March 12, 2008

Packing a "Green" Lunch

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On Natalie's first day of kindergarten, her teachers made a request, and it wasn't for boxes of tissue and crayons. They asked children to bring cloth napkins and re-usable cups for lunch and snack time. I was all for it, considering that Americans typically generate about 4.5 pounds of garbage per day per person. In fact, it got me wondering if I could I do more to make less lunch trash.

That afternoon when I cleaned out my daughters' three lunchboxes, I felt as green as an oak in summer leaf. I resort to plastic bags only as a last resort, instead packing sandwiches, fruit, and snacks in re-usable plastic containers. No plastic utensils. No juice boxes. Water or milk travel in re-usable plastic bottles.

Then I asked around to see how other parents cut down on lunch waste -- and quickly downgraded myself to a pale, iceberg lettuce-shade of green. Those darned single-serve packages. So convenient, and I only buy them for raisins and applesauce. And yogurt. Oh, and cereal bars. Over time, it adds up to a heck of a lot of packaging, even if it most of it gets recycled. I vowed to buy big and dole out daily servings into yet more re-usable containers. Trouble was, this quickly led to an overflow in both the lunchboxes and the kitchen sink.

One savvy mom of three had this solved. She introduced me to two lunchbox systems with modular, re-usable containers that both reduce waste and allow you to pack plenty. I hired Ellie and Caitlin, my 10-year-olds, as official testers.

Ellie, 10, favors the coordinated look of Lunchopolis, a traditional-size insulated carrier designed to neatly hold its own four transparent lidded containers and plastic bottle (www.lunchopolis.com.) I like the ease of sticking them all in the top rack of the dishwasher to use again tomorrow and the fact that it's never a struggle to fit everything in the box.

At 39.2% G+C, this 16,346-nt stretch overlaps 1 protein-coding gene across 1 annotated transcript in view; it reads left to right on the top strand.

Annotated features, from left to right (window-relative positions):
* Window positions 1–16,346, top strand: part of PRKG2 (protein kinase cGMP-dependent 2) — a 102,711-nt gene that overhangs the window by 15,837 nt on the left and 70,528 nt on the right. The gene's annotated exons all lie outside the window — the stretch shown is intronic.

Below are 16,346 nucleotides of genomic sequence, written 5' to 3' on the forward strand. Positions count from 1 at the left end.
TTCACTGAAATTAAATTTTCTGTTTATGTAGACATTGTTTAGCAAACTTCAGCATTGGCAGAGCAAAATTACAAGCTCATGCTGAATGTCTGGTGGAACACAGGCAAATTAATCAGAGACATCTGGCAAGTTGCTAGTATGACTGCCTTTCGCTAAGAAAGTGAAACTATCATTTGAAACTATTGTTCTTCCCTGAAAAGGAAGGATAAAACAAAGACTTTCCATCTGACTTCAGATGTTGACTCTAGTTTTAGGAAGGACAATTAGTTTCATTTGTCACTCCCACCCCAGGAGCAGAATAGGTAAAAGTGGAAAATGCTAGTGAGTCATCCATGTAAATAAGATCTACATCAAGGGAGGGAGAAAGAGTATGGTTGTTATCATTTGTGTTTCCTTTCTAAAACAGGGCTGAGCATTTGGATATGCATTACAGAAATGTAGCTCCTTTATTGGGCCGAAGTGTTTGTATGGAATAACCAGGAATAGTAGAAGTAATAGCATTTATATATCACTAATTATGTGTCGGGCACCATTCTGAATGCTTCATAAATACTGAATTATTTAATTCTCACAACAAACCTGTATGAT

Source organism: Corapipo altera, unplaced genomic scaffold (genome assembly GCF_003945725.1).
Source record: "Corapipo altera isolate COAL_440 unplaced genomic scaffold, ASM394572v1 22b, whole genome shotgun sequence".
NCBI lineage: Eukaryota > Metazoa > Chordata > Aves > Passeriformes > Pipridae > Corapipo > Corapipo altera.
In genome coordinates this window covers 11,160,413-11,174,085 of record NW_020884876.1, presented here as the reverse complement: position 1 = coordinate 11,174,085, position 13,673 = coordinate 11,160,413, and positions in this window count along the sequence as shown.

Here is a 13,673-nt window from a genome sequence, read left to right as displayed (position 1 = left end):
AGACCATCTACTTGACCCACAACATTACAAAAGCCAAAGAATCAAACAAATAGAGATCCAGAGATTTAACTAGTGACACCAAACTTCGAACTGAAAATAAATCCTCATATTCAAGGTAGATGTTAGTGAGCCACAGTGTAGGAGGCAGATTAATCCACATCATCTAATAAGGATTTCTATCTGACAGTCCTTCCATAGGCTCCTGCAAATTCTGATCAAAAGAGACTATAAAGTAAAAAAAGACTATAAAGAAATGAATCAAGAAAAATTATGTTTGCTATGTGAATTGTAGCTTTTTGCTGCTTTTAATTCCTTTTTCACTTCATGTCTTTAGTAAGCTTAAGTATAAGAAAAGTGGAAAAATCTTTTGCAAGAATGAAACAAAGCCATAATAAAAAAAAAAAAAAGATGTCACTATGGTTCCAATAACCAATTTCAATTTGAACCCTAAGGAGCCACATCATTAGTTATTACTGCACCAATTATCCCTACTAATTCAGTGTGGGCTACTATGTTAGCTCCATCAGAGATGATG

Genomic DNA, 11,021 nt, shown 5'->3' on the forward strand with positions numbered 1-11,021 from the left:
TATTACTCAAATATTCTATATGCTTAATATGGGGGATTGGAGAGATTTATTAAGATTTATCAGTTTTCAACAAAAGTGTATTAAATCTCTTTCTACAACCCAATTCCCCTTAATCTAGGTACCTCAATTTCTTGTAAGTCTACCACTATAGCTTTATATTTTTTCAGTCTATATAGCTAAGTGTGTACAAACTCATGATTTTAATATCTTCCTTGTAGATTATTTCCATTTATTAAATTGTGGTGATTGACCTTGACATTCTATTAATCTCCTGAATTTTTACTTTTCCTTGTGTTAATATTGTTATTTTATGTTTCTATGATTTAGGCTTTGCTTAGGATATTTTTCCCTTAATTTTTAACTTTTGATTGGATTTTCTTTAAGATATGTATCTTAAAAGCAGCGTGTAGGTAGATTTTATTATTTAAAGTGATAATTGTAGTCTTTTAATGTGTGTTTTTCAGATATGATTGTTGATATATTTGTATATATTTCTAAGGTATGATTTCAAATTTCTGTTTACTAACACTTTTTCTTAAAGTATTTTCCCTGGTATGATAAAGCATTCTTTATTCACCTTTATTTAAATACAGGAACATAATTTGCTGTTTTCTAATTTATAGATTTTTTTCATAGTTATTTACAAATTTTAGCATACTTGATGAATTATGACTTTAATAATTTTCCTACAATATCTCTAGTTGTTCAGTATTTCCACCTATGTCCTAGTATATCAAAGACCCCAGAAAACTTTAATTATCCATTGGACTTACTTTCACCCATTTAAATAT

Caitlin is sold on the Laptop Lunch System (www.laptoplunches.com). Now that she's in middle school, a laptop (even a pseudo one) is way cooler than a lowly lunch box. For me, the advantage of the flat case is twofold. One, the case lid fits tightly enough to serve as a cover for all but one of the removable inner containers, meaning there are fewer parts to wash and store (or go missing). Two, it's easy for kids to see and access every item in the lunchbox at once. No more "Oh, there were carrots in there?"

Natalie can't give up her butterfly-print L.L. Bean lunchbox (www.llbean.com). So we thought inside the box. I've replaced her re-usable juice-box-style straw bottle more times than I care to count, which benefits neither landfills nor my wallet. We swapped in a kid-size Sigg bottle (www.mysigg.com). It's pricey, but the cute animal motif is easy to spot and endearing enough that she keeps track of it. Better still, it's made of aluminum -- a plus for moms concerned about the safety of plastics.

The final hurdle: Plastic sandwich boxes are sometimes a struggle for 5-year-old fingers, but baggies are a big no-no when it comes to a green lunch. Enter Wrap–N-Mat (www.wrap-n-mat.com.) This re-usable sandwich wrapper secures with Velcro, so it's simple to open and doubles as a place mat. It's so easy, that now Natalie wraps all of our sandwiches (yes!). Plus, it's easy to wipe clean and takes minimal space to store.

Now that our lunches score a vivid green, we're hungry for more. Look out, breakfast and dinner!

What eco-friendly products work well for you and your kids? Click the comments link below to find and share ideas.

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Packing a "Green" Lunch

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